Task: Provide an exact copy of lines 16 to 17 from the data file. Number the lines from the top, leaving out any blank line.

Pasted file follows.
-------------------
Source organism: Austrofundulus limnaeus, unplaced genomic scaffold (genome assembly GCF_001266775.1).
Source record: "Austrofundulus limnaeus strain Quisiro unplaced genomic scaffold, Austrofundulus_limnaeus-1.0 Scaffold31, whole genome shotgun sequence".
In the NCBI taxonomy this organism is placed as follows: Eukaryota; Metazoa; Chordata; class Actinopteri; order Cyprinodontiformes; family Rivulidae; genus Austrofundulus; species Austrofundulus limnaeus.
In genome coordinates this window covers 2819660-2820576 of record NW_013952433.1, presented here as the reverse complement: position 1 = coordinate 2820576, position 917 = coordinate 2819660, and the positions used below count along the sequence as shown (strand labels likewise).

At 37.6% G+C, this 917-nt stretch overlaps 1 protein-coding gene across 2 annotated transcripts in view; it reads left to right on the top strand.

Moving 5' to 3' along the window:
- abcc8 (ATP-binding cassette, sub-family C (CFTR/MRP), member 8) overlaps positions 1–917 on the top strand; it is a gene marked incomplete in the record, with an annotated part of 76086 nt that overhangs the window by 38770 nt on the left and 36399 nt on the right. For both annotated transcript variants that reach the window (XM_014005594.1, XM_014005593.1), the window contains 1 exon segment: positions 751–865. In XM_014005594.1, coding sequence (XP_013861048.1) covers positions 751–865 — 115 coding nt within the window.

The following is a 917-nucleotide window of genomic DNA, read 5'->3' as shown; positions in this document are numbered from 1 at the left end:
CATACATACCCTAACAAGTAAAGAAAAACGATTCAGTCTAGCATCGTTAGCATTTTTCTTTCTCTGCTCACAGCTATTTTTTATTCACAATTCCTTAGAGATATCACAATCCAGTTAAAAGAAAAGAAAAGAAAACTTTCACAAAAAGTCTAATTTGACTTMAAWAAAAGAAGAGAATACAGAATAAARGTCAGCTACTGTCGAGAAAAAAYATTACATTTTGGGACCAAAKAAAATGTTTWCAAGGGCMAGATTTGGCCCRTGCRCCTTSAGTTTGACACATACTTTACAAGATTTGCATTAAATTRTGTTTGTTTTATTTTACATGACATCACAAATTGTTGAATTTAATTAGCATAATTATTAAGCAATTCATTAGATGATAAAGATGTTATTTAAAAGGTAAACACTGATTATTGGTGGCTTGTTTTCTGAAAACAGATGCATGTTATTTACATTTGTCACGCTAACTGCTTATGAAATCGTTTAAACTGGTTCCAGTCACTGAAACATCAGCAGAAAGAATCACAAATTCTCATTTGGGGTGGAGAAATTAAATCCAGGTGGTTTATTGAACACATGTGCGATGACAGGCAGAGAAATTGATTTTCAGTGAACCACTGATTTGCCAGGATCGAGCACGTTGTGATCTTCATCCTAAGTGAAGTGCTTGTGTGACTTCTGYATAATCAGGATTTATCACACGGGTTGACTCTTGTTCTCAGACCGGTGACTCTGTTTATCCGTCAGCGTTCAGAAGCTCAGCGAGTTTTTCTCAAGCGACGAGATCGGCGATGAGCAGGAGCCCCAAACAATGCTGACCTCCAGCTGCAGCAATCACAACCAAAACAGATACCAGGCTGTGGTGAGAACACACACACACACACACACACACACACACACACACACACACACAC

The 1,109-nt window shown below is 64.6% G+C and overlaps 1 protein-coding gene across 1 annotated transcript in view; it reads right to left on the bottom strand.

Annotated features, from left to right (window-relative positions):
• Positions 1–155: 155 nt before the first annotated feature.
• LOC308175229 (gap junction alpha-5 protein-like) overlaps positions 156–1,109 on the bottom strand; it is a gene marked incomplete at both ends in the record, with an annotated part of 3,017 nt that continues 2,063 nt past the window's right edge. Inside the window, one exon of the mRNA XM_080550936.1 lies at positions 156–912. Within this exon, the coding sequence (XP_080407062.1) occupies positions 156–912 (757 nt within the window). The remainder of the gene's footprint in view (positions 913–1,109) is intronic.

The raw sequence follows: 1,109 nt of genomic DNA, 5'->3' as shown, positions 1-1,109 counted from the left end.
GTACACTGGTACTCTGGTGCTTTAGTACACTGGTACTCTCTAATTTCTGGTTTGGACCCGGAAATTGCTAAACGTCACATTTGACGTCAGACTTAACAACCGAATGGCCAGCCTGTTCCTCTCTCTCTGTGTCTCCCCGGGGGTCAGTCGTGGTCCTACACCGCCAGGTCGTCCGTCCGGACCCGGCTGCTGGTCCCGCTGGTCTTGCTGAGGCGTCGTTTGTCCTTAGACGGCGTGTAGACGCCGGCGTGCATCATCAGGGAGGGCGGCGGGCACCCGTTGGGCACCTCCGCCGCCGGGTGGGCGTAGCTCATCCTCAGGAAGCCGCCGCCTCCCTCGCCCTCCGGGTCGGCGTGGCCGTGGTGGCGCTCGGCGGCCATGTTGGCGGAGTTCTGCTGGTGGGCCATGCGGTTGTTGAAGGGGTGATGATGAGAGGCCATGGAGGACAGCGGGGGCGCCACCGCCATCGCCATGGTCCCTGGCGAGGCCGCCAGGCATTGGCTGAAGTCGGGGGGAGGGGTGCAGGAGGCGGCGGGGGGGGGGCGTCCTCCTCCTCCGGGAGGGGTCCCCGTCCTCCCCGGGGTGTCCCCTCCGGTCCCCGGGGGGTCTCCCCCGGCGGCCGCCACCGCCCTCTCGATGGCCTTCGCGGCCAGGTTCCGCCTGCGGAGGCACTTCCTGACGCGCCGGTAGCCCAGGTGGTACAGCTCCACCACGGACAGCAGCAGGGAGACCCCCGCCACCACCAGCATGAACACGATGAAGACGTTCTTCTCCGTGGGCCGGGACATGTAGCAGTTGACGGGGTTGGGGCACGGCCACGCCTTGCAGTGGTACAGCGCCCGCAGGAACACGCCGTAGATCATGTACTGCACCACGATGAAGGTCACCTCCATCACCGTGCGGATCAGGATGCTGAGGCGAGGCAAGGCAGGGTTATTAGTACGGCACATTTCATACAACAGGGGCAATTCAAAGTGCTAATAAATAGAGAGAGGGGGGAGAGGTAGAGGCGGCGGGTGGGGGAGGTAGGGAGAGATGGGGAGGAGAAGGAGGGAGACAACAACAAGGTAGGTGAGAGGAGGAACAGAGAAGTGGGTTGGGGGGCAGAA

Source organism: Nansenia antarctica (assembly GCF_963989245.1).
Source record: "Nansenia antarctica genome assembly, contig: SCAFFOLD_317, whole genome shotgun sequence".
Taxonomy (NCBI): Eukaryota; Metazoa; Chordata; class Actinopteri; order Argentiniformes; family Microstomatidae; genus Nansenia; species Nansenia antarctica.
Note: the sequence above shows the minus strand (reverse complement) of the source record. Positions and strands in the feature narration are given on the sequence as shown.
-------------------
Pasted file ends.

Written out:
Source organism: Nansenia antarctica (assembly GCF_963989245.1).
Source record: "Nansenia antarctica genome assembly, contig: SCAFFOLD_317, whole genome shotgun sequence".